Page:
Former Marshfield Conservation Commission Chairman Mark Stevenson Pays $2,500 Civil Penalty for Conflict of Interest Law Violations
Referred to his Conservation Commission position while privately seeking work on a marina project; drafted an Enforcement Order affecting the project after his company was not selected to do that work
The State Ethics Commission (“Commission”) approved a Disposition Agreement in which Mark Stevenson (“Stevenson”), the former Chairman of the Town of Marshfield (“Town”) Conservation Commission (“ConCom”), admitted to violating G.L. c. 268A, the conflict of interest law. Pursuant to the Agreement, Stevenson paid a $2,500 civil penalty for violating two sections of the law.
According to the Agreement, Roht Marine, a marina located in the Town, was undergoing significant renovation and construction (the “Project”). On January 28, 2013, Stevenson, a marine engineer and owner of Offshore Marine, a marine contracting company, met with the owner of Roht Marine and with the building designer and general contractor of the Project to discuss Offshore Marine’s bid to install new pilings in connection with the Project. During the first few minutes of their conversation, Stevenson talked at length about the ConCom, causing both the owner and the building designer to initially believe that Stevenson was at the marina as a representative of the ConCom on an official visit. As the conversation continued, they learned that Stevenson was at the marina to look at the site in order to submit an estimate for the pilings work. Stevenson continued to talk about his work on the ConCom and stated that although the Project work was sensitive, there would not be any complications because he was the chairman of the ConCom and had been in business for a long time. The owner of Roht Marine and the Project general contractor were concerned that Stevenson would use his ConCom position to adversely impact the Project if Offshore Marine was not selected to perform the pilings work. Stevenson did submit an estimate for his company to do the pilings work, but the owner of Roht Marine selected a different company to do the work.
The Agreement further states that on March 19, 2013, the ConCom issued an Order of Conditions for the project that outlined the requirements for the septic system, lockers and restrooms. Stevenson did not participate in this matter. By summer 2013, construction had begun on the foundation for a structure that was part of the Project. On July 18, 2013, Stevenson determined that the ConCom had not granted approval for the structure, and that an Enforcement Order should issue requiring Roht Marine to cease construction immediately. Stevenson contacted the ConCom Agent to discuss the matter. He then drafted an Enforcement Order, had Town Counsel review it, arranged for the police department to serve it on Roht Marine, and contacted the Town Building Commissioner to report that unauthorized work was being performed at Roht Marine, and that an Enforcement Order had issued. At the July 30, 2013 ConCom meeting during which the Enforcement Order was discussed, Stevenson recused himself from participating in the discussion. The ConCom voted to require Roht Marine to obtain a new Notice of Intent for the project. Stevenson resigned from the ConCom on August 20, 2013. On October 22, 2013, the ConCom approved changes that had been made to the Project and closed the Enforcement Order.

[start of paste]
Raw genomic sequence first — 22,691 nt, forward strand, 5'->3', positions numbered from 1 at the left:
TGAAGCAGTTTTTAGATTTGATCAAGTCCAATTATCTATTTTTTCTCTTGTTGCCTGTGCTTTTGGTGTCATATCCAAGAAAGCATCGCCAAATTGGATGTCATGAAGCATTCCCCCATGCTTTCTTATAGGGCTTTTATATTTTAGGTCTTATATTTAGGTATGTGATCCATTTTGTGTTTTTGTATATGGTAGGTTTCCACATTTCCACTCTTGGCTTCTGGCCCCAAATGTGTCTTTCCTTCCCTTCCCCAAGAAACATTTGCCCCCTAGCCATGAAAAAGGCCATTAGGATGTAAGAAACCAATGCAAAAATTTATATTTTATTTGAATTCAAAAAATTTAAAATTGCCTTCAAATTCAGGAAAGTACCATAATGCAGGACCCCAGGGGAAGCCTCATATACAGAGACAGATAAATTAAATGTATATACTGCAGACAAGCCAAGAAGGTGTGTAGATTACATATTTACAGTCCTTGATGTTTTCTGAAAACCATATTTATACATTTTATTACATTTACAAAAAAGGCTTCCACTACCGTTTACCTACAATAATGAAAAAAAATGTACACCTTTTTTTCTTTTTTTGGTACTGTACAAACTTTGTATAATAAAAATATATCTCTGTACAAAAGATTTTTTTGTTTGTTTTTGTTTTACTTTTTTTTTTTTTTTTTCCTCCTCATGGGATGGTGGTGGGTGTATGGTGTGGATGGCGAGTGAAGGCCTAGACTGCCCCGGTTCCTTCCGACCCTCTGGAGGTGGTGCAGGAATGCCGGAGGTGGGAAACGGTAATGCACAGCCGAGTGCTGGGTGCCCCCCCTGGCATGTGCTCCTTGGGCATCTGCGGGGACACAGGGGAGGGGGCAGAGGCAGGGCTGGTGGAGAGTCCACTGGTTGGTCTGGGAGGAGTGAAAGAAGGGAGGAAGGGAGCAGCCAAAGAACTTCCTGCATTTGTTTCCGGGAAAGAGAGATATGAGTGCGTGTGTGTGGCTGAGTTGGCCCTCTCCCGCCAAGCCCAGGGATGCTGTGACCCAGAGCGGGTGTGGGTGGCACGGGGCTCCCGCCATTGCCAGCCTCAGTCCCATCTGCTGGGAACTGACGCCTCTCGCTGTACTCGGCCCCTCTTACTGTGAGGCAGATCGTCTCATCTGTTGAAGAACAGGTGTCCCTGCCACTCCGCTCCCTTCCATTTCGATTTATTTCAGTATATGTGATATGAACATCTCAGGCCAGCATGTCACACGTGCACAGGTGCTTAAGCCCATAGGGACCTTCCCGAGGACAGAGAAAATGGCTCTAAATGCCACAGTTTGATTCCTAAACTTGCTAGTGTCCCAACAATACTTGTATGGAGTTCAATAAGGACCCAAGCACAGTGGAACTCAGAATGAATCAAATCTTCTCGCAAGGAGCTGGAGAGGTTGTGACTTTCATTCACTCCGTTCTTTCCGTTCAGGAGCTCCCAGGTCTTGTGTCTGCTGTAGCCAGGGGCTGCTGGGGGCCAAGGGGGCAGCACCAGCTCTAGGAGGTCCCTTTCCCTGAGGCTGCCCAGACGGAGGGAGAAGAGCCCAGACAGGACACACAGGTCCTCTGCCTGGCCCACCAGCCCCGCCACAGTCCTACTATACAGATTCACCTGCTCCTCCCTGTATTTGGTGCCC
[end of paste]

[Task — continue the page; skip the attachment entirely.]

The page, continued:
Section 23(b)(2)(ii) of the conflict of interest law prohibits a municipal employee from using or attempting to use his municipal position to secure for himself or others unwarranted privileges which are of substantial value and which are not properly available to similarly situated individuals. The Agreement states that Stevenson violated section 23(b)(2)(ii) by referring to his ConCom membership and stating that there would not be any complications with the Project because he was the ConCom chairman, while he was discussing his company’s bid for private work. According to the Agreement, “Stevenson in effect made his ConCom membership part of his pitch to Roht Marine to hire his company for the pilings job,” and that, “no contractor seeking to secure the pilings job would have been lawfully able to leverage a public position in an attempt to obtain the work.”
Section 23(b)(3) of the law prohibits a municipal employee from acting in a manner which would cause a reasonable person, knowing all of the circumstances, to conclude that any person can improperly influence or unduly enjoy the municipal employee’s favor in the performance of his official duties, or that he is likely to act or fail to act as a result of kinship, rank, position or undue influence of any party or person. The section further provides that it shall be unreasonable to so conclude if the municipal employee has disclosed in writing to his appointing authority the facts which would otherwise lead to such a conclusion. According to the Order, Stevenson violated section 23(b)(3) by taking various actions relating to the Enforcement Order against Roht Marine after his company had unsuccessfully sought the pilings work on the Project, thereby creating the appearance of a conflict of interest. Because Stevenson failed to file a written disclosure with his appointing authority of his company’s unsuccessful bid prior to his actions in connection with the July 18, 2013 Enforcement Order, he did not dispel this appearance of a conflict.